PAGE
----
St. Louis is the birthplace of many unique foods. Some, like the toasted ravioli and gooey butter cake have successfully spread around the country. Others, like pork steak and Provel cheese haven’t been as popular outside our region.
The origins of some St. Louis foods aren’t very clear, but Abe Pezzani of Roma Grocery on The Hill says he knows exactly where Provel came from. He told a Post-Dispatch report in 2007 that “Provel was the baby of Tony Costa.”
Tony Costa had a grocery store at Seventh and Cole. According to Pezzani, Costa worked with a food scientist at Hoffman Cheese in Wisconsin to develop a pizza cheese that melted uniformly.
Naturally, another long time St. Louis family disputes Pezzani’s story. Mary Sigillito also told a Post-Dispatch reporter that her family store was actually the first to carry Provel. Her husband John Sigillito owned International Food Products, and according to her, introduced the pizza cheese to St. Louis in the 1940’s.
“The pizzerias liked (Provel) because they could use less, and it wouldn’t get stringy and leave a mess on their clothes. The people who ate it liked the flavor and the convenience of not having the string. My husband introduced it to the pizzerias,” she said.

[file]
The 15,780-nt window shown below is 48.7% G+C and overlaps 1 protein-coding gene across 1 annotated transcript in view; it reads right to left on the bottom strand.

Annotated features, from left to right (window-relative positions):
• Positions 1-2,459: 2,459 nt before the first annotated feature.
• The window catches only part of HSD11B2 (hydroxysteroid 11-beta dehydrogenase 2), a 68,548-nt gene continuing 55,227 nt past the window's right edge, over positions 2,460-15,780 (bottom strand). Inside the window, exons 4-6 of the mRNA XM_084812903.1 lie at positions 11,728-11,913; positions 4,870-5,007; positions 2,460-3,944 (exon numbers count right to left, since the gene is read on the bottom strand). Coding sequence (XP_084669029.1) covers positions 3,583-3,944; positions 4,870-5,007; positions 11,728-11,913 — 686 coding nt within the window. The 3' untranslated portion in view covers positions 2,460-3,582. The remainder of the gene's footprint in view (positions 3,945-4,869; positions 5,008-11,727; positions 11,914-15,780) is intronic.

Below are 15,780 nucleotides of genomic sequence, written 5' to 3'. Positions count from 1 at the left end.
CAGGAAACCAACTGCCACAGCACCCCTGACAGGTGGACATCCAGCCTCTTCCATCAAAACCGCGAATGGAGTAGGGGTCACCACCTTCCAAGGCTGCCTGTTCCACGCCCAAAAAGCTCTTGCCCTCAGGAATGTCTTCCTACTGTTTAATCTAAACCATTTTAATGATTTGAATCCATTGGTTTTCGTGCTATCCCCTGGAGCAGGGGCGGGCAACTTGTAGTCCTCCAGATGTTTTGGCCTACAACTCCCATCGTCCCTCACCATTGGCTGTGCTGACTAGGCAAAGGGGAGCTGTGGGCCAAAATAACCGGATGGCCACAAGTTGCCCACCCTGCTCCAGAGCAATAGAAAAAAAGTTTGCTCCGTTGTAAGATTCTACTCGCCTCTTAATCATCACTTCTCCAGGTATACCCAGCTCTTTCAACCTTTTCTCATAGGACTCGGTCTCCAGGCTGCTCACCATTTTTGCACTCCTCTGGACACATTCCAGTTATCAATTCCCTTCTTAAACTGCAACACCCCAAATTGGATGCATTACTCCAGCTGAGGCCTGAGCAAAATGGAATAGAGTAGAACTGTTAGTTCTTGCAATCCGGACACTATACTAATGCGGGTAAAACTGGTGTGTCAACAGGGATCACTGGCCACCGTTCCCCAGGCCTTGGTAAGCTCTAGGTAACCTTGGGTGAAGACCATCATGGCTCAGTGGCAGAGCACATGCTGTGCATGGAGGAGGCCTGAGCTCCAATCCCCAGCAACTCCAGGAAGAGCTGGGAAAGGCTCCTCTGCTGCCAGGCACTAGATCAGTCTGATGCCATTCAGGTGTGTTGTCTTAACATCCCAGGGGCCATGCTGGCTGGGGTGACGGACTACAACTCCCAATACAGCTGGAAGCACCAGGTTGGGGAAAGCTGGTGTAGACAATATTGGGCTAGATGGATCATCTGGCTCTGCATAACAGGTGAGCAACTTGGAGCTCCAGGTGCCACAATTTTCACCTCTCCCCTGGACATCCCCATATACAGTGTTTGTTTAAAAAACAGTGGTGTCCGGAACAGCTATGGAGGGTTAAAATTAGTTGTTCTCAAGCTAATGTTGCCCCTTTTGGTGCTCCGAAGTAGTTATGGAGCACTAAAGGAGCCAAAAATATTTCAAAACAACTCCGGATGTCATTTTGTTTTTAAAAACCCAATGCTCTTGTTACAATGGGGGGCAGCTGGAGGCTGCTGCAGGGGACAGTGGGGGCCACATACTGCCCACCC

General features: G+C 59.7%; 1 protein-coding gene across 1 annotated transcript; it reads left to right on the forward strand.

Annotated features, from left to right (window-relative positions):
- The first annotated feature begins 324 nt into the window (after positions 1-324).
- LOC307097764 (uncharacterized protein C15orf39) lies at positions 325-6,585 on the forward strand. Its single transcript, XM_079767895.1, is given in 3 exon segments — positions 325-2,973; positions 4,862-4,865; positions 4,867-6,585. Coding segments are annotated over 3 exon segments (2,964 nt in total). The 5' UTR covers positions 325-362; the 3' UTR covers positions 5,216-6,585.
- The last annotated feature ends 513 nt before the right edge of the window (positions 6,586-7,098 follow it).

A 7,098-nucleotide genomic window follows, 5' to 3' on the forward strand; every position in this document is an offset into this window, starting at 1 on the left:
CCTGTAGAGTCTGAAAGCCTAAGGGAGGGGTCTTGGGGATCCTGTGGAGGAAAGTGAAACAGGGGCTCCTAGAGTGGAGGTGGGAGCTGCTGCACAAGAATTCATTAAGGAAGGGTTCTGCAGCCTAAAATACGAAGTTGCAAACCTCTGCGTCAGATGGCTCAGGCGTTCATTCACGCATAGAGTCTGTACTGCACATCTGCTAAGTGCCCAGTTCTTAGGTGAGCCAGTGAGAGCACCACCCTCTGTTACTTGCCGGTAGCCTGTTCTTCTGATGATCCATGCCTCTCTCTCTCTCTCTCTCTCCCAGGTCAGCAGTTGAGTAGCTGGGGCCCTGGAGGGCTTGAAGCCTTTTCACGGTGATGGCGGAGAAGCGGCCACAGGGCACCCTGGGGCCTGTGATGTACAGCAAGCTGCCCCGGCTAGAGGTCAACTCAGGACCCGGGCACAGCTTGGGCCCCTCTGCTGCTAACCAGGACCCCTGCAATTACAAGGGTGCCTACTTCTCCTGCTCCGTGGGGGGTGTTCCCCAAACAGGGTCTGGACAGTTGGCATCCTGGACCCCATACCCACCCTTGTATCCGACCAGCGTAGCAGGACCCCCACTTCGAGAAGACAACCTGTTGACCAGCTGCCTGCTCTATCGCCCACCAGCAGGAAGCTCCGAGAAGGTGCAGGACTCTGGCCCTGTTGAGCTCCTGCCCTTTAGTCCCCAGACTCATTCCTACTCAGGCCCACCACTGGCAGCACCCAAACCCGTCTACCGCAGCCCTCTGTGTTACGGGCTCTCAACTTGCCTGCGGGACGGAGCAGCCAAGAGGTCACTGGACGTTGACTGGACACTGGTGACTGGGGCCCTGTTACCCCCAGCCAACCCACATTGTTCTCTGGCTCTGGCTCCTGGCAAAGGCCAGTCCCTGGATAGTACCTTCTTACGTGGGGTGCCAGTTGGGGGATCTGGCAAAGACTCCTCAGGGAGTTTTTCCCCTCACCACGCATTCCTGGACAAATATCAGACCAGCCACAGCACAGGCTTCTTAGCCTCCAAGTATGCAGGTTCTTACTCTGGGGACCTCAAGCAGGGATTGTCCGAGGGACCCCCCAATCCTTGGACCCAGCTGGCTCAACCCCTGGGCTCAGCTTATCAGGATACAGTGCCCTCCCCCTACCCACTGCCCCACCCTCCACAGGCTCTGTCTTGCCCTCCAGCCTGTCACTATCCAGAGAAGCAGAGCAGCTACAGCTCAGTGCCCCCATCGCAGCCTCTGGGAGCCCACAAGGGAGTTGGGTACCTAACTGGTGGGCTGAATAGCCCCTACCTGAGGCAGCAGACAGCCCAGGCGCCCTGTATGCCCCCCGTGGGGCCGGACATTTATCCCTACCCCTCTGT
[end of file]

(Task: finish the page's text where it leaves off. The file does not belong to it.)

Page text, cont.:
Either way, we can all agree that it was Ed Imo who made the cheese into the St. Louis classic that it is, when he made it the signature cheese of an Imo’s pizza.
Provel is technically a process cheese “food” like Velveeta and American cheese. It’s made of real cheese, to be sure: Swiss, provolone and cheddar. It has a creaminess and low melting point that makes it perfect for pizza, but it lacks the extreme stretchiness of traditional mozzarella.
St. Louis restaurants use Provel on sandwiches, burgers, salads, cheese sauces and soups.
Today the trademark for Provel cheese is held by Kraft, Inc.
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